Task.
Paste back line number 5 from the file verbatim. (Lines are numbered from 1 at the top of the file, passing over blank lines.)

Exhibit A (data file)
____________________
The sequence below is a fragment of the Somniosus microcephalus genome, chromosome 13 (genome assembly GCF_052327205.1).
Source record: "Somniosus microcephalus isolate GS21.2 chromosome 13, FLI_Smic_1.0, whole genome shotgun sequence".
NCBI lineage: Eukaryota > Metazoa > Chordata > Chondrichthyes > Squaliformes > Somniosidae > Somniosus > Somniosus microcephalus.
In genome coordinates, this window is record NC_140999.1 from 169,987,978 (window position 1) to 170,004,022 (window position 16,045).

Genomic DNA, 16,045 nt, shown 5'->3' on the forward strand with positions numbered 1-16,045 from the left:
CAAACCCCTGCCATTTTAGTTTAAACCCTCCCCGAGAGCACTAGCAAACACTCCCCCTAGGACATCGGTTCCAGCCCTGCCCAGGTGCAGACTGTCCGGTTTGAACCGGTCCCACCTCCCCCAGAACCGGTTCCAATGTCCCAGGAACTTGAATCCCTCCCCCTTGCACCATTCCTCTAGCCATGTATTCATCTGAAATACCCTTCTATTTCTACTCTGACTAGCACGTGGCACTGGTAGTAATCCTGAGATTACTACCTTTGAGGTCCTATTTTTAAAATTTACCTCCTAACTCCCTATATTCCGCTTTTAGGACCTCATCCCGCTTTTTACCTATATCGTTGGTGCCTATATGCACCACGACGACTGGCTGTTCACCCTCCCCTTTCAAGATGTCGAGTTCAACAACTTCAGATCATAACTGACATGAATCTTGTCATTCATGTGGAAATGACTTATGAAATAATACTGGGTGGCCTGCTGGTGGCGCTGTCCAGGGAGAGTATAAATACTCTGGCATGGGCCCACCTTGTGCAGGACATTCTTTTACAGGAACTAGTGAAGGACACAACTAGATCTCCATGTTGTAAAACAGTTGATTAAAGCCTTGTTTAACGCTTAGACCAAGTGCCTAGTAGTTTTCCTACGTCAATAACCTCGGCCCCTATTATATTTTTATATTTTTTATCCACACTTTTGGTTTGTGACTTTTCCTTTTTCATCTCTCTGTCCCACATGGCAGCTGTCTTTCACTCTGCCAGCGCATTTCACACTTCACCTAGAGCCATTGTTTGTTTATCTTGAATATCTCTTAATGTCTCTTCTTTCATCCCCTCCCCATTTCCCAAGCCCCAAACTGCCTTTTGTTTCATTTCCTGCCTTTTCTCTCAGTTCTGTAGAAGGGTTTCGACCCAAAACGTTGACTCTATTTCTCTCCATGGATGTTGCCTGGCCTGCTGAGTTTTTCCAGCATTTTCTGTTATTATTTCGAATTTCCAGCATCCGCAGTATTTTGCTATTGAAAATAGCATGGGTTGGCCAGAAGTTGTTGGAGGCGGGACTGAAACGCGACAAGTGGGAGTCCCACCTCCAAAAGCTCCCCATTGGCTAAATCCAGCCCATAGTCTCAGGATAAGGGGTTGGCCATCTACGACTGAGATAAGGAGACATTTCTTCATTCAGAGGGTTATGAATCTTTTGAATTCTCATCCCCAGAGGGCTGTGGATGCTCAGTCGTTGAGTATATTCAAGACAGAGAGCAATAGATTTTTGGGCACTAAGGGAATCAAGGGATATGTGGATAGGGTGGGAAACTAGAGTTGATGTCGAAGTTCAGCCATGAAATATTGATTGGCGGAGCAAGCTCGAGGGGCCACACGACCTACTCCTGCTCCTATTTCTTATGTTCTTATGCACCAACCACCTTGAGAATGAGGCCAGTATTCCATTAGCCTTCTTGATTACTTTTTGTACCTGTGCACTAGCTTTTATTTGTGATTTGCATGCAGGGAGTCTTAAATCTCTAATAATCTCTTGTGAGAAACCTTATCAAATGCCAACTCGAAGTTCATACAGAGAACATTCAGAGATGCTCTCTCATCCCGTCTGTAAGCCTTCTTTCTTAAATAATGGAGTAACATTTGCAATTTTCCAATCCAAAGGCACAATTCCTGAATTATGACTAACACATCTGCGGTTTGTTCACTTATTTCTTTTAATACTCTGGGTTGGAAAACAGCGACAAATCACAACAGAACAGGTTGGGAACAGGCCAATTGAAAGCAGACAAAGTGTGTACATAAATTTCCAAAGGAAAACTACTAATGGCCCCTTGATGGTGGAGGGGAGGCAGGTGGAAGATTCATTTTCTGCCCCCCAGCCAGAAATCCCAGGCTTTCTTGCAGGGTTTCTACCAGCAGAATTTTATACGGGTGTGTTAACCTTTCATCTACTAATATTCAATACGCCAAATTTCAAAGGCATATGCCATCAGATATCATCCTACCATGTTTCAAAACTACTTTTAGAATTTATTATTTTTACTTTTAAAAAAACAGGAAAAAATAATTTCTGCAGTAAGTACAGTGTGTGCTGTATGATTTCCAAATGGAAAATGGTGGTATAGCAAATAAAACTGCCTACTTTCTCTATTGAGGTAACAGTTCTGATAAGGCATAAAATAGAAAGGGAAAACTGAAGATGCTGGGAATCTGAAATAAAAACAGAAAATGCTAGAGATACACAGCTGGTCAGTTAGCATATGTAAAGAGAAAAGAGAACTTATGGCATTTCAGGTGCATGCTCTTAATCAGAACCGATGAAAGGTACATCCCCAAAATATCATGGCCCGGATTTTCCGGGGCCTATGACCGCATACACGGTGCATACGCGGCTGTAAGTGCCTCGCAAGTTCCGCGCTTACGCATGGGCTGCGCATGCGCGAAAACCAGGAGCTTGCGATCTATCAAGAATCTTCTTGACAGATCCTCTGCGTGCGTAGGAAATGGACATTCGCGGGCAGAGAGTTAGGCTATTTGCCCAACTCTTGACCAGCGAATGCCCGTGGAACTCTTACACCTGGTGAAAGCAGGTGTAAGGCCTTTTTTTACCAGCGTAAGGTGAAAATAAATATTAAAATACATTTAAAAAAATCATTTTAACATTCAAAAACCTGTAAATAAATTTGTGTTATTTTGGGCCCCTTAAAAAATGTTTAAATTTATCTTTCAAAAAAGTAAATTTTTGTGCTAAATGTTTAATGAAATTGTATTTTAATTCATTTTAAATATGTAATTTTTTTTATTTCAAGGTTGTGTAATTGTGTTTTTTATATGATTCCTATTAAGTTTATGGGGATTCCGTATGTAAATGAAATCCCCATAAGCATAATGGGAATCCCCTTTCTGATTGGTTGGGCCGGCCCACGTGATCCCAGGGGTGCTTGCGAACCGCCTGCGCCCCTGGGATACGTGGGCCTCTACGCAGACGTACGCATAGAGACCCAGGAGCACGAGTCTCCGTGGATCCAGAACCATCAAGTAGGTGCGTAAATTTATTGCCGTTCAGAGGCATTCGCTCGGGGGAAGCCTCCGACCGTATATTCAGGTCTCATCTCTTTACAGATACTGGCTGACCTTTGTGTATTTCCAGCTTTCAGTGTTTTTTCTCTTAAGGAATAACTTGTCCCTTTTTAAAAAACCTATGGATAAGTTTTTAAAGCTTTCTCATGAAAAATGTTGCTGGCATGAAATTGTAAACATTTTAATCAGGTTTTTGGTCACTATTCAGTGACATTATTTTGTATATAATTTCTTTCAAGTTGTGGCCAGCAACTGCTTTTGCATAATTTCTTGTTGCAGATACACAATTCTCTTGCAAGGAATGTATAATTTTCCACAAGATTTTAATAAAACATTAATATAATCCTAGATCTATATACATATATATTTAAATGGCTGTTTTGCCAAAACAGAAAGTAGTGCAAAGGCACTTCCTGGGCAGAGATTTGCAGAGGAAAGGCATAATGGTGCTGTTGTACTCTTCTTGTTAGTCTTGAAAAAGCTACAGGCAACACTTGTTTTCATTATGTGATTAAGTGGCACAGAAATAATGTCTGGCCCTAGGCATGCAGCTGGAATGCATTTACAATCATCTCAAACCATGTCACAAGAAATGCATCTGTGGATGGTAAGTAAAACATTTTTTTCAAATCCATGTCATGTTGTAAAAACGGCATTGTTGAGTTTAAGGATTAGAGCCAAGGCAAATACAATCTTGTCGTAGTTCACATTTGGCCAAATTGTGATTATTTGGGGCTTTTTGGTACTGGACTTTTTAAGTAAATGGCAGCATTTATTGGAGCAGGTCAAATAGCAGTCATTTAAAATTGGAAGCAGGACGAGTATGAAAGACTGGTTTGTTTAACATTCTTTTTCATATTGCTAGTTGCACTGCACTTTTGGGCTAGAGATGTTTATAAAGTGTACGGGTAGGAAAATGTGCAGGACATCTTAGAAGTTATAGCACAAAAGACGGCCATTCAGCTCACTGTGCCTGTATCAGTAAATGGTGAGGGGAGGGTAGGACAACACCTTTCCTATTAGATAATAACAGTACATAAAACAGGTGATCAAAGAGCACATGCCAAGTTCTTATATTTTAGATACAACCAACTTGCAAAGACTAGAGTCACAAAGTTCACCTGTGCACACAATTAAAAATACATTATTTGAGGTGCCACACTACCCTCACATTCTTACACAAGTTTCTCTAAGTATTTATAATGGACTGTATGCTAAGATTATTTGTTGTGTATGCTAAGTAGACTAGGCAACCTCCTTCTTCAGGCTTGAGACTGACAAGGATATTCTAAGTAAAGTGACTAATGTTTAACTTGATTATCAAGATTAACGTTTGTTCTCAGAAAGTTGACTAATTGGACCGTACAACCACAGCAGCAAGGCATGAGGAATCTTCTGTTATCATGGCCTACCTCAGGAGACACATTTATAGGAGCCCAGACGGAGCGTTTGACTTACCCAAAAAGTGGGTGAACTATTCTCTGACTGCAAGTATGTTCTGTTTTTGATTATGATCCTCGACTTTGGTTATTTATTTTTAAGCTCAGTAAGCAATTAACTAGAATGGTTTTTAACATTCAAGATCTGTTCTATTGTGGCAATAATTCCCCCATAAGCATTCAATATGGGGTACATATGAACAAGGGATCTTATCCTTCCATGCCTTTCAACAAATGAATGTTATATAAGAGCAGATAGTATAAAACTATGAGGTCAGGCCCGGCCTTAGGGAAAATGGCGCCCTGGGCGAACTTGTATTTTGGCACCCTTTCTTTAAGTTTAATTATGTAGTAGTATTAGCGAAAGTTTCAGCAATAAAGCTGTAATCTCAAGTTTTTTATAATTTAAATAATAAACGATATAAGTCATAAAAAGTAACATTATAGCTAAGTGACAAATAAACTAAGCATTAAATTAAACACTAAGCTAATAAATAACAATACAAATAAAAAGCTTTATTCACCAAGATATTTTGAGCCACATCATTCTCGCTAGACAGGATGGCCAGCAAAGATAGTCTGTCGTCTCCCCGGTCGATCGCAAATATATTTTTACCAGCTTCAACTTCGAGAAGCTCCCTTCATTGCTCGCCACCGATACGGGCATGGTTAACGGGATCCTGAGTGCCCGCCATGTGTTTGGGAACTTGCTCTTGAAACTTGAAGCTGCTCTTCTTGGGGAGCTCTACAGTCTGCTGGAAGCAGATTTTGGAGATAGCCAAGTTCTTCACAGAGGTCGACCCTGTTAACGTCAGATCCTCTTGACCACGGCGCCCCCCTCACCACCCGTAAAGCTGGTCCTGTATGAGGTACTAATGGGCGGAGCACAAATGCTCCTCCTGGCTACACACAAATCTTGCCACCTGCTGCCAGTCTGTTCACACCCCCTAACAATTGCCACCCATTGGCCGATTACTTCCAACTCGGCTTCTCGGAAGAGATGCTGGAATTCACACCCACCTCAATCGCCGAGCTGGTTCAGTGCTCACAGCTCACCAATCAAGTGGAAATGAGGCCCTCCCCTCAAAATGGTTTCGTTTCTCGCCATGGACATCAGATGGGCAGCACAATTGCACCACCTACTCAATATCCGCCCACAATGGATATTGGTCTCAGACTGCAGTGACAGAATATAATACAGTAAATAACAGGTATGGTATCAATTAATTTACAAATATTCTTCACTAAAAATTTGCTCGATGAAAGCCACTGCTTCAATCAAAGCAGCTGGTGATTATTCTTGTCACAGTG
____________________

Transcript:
Genomic DNA, 16,045 nt, shown 5'->3' on the forward strand with positions numbered 1-16,045 from the left: